Switzerland stresses diplomatic safety in Sri Lanka arrest



The Swiss Embassy in Sri Lanka said that the safety of diplomatic missions is the responsibility of the host state, days after a local staffer who complained of being assaulted was released on bail while being investigated for maligning the government.

Before her arrest, the Sri Lankan employee had reportedly said she was abducted, held for hours, sexually assaulted and threatened by captors who demanded that she disclose embassy-related information.

She was granted bail on Monday after two weeks of detention on charges that she made statements to create disaffection toward the government and fabricated evidence.

Sri Lankan authorities have said they investigated her complaint but found no evidence to file charges against anyone.

In a diplomatic note released to the media Tuesday evening, Switzerland said it is the responsibility of any government to protect the diplomatic missions of other states.

Switzerland said the relationship between the two countries “was marred by misunderstandings surrounding” the incident. However, it said it “hoped for a swift return to an environment conducive to resuming the positive cooperation."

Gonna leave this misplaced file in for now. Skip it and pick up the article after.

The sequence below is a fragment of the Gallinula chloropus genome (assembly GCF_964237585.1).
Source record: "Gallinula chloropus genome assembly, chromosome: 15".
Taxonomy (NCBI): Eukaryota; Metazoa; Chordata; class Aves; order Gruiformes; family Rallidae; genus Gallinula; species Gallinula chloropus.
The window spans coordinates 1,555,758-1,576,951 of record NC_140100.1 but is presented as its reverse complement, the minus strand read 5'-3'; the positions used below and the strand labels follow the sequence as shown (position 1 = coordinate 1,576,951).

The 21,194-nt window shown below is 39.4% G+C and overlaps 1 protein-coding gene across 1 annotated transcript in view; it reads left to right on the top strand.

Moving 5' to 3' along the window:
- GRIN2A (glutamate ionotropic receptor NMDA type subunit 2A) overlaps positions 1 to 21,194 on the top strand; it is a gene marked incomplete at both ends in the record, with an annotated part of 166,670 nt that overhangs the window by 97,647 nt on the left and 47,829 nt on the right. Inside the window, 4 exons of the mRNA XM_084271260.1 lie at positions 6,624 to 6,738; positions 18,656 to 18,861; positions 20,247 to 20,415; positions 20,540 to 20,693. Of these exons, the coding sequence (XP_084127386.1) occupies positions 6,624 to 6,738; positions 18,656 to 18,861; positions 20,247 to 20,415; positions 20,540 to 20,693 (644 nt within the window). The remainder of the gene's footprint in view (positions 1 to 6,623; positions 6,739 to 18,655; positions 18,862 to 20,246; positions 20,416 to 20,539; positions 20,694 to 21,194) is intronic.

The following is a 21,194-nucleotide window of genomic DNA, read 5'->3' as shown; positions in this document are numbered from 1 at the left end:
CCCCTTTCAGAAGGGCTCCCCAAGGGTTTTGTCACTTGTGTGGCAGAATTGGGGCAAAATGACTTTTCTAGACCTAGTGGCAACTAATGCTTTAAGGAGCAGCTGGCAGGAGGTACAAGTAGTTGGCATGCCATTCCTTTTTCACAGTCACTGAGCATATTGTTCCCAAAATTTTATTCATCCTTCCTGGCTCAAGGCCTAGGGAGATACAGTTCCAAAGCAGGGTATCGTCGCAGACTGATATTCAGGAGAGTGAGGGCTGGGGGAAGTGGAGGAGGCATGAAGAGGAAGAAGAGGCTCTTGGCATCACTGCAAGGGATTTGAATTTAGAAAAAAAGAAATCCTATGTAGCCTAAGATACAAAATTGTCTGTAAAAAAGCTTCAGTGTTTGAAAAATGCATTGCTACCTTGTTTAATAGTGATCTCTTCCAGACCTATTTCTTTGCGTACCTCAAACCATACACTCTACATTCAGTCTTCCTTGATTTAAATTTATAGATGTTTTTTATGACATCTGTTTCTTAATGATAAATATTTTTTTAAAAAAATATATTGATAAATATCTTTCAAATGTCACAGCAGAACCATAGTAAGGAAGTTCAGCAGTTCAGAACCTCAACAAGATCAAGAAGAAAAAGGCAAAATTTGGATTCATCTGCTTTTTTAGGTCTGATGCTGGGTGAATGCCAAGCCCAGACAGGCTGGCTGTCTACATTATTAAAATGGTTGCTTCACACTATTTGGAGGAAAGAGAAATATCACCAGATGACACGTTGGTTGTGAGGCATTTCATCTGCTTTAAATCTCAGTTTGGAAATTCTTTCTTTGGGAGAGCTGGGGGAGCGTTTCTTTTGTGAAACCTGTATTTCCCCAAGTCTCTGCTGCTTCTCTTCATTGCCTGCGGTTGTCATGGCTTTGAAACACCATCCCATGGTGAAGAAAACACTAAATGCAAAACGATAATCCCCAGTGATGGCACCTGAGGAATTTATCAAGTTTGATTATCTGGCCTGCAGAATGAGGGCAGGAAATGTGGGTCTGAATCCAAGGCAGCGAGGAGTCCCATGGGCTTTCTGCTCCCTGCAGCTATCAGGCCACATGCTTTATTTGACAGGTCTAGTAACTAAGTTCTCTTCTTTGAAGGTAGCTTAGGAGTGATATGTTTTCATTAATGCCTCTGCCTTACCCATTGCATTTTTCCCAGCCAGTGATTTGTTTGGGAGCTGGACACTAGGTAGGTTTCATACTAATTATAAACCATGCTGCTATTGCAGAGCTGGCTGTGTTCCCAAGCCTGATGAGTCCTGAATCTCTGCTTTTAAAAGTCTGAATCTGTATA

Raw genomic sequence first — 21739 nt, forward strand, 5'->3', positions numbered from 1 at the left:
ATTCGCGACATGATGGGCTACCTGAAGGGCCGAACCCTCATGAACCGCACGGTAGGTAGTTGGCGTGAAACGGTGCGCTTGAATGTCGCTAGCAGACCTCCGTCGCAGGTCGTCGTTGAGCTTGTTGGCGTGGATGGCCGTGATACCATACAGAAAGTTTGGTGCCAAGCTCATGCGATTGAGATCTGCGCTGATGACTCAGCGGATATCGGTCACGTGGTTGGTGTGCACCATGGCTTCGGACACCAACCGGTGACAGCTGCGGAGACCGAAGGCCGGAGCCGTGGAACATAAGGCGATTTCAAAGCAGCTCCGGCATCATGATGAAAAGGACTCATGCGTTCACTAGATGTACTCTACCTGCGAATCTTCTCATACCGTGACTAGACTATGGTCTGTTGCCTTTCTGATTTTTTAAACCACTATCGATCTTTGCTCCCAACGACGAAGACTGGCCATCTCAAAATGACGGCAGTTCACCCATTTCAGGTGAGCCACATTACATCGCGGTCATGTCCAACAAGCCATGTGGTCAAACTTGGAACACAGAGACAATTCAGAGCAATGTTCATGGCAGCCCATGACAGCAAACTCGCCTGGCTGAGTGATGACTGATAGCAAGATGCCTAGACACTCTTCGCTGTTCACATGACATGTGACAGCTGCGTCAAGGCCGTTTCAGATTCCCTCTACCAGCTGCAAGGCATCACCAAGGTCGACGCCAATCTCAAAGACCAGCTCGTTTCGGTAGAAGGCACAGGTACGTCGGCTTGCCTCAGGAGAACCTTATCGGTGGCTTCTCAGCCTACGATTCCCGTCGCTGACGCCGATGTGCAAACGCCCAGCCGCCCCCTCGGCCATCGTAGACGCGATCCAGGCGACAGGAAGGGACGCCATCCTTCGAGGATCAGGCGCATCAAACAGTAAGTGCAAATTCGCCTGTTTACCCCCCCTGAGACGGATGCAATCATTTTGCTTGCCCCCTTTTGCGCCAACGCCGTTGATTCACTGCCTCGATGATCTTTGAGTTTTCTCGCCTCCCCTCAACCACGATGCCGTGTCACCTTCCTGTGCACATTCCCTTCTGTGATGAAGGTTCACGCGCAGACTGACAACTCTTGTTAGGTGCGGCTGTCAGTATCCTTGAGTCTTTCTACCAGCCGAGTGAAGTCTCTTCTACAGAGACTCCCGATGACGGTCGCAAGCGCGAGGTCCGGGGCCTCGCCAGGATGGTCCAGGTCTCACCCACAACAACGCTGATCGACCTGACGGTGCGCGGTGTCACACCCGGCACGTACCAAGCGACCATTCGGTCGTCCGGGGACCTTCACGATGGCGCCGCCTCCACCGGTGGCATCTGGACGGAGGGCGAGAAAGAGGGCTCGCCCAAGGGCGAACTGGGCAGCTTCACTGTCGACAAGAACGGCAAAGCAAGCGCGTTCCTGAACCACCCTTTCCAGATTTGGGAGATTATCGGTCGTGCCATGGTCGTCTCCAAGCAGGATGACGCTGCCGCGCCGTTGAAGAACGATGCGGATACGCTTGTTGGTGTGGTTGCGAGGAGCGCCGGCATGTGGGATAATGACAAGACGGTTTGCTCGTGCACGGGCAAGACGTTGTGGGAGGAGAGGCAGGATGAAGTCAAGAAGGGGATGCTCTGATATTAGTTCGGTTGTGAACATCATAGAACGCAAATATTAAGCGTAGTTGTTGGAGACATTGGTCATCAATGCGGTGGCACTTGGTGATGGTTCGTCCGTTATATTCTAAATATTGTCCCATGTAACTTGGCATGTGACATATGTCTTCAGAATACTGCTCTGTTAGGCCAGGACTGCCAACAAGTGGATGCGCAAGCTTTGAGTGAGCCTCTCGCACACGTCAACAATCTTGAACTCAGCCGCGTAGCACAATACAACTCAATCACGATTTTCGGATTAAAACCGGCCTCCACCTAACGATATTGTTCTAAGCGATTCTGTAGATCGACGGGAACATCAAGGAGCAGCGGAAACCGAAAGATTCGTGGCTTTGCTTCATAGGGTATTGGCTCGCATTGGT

“Recognizing that local staff is subject to local laws, the embassy is convinced that both sides will remain attentive to the working conditions and the well-being of all staff of diplomatic missions," it said.

The Swiss foreign ministry has previously called the alleged Nov. 25 abduction of the embassy employee a “very serious and unacceptable attack” and summoned Sri Lanka’s ambassador to demand an investigation. It also criticized a lack of due process in the case.

The Sri Lankan government has insisted that evidence collected by its investigators did not support the sequence of events provided by the embassy that the woman had been abducted by captors who demanded she reveal unspecified information about the embassy.

Sri Lanka also rejected a request by the embassy to fly the employee and her family to Switzerland.

Before the woman was detained, she was summoned to Sri Lanka's Criminal Investigations Department to make statements and was subjected to medical tests and a psychiatric analysis.

Sri Lankan President Gotabaya Rajapaksa later said he had become the victim in the alleged abduction because foreign media reported about it before the facts were established and critics accused his government of carrying it out.

Rajapaksa became president after winning a Nov. 16 election. Shortly after that, a Sri Lankan police investigator, Nishantha Silva, fled to Switzerland.

Silva had been investigating alleged abductions, torture, killings and enforced disappearances of journalists and activists while Rajapaksa was defense chief under the presidency of his brother, Mahinda Rajapaksa.

Gotabaya Rajapaksa has been accused of overseeing what were known as “white van” abduction squads that whisked away critics. Some were returned after being tortured, while others were never seen again. He has denied the allegations.